From an early age, Ruskin developed a passion for collecting things, especially rocks and minerals. He carried this hobby into his adult life to such an extent that he employed people to travel across Europe to add to his collection by creating detailed studies or collecting geology.
His vision for the museum was to offer the working class a chance to improve their lives by seeing beautiful things and learning from them. At this time the working people of Sheffield would have had little opportunity to travel to the country and enjoy the natural world. Their city would have been polluted and densely populated with factories and poor quality housing.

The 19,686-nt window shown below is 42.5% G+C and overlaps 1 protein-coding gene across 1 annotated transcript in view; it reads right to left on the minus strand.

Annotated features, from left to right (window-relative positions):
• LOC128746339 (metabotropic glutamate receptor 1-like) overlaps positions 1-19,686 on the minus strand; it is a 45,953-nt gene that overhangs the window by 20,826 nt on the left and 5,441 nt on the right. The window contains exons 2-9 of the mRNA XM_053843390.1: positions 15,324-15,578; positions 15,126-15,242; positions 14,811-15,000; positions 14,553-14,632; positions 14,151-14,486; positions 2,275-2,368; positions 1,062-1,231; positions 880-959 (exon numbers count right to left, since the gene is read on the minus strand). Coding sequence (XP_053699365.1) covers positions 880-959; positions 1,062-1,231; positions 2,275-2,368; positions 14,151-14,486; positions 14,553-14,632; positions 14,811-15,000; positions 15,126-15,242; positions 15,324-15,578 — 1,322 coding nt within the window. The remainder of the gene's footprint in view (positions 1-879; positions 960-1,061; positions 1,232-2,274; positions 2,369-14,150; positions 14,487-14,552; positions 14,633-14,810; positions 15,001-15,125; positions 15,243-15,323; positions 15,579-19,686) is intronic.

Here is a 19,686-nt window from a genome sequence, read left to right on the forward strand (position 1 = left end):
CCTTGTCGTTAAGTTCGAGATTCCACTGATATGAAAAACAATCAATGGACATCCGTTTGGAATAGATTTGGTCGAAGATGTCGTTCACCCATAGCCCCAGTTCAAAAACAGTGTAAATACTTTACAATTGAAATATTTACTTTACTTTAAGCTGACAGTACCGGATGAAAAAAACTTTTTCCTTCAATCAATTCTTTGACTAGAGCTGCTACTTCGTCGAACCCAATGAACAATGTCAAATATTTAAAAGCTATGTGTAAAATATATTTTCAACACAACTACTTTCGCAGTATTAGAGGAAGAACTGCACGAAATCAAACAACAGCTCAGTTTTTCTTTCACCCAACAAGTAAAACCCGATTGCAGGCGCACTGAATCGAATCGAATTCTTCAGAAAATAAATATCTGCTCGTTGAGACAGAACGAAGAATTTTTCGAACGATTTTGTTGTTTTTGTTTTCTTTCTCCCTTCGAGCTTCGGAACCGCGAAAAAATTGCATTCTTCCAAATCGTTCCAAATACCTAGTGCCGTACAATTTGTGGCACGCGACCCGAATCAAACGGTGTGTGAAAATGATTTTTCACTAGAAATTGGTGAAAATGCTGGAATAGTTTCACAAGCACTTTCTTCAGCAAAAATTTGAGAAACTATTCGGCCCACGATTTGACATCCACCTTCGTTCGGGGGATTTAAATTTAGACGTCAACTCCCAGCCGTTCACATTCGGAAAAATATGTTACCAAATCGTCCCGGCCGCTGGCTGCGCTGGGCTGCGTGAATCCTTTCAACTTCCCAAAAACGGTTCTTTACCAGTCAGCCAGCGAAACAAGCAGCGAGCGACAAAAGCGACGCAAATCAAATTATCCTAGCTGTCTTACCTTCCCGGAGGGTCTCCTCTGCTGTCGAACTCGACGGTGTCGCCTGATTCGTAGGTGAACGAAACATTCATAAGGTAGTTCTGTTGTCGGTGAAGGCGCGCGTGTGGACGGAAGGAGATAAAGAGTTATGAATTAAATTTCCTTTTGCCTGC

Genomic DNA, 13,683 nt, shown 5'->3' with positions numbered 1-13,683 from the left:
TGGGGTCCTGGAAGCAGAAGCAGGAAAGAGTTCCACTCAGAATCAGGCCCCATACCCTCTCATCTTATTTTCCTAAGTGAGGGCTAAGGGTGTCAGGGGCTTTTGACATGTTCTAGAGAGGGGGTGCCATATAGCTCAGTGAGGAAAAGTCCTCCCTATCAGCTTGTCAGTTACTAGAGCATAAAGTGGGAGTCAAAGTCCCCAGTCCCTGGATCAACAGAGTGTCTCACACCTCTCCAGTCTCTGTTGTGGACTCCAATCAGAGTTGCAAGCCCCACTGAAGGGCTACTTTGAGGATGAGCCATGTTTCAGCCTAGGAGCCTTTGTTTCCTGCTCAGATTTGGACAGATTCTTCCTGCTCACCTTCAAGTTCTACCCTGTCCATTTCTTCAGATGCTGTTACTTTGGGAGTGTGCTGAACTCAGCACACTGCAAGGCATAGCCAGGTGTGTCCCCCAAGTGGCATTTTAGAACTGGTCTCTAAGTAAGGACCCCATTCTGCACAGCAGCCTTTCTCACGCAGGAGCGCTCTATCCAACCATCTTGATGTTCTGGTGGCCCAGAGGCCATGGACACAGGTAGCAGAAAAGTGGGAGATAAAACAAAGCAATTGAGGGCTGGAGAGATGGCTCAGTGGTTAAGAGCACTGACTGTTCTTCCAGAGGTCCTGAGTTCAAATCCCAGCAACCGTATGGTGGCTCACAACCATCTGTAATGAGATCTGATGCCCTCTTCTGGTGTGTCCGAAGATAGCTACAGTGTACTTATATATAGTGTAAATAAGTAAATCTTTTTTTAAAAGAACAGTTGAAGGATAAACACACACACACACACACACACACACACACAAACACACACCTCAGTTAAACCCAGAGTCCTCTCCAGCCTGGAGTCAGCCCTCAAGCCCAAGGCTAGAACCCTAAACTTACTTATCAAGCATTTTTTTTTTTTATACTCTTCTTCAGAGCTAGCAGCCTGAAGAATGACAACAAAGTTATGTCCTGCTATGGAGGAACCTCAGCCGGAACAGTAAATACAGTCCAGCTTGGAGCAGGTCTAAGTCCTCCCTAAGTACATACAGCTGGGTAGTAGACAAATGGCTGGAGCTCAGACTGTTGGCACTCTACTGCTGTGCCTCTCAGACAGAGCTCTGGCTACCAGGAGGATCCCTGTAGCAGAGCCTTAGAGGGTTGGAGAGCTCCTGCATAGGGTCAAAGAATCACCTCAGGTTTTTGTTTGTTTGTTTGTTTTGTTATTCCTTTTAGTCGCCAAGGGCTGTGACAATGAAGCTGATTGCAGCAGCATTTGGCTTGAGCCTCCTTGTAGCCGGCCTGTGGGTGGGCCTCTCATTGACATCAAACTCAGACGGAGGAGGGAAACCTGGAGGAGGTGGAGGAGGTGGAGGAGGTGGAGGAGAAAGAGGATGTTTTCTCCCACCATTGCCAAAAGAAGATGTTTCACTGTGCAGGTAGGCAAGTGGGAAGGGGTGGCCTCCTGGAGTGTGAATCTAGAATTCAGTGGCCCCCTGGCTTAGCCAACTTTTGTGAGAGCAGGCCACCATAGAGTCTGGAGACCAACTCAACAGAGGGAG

'Trees and fields and flowers were made for all, and are necessary for all.' John Ruskin, Nature of Gothic (read more Ruskin quotations here)
Ruskin chose the items for his museum with education in mind, and included inspirational objects from nature to encourage students to draw and study.
He felt that we are happiest when the objects around us combine both good pattern and design. He wanted our everyday world to have beauty in it and believed that the beauty of nature could inspire artists and crafts people.
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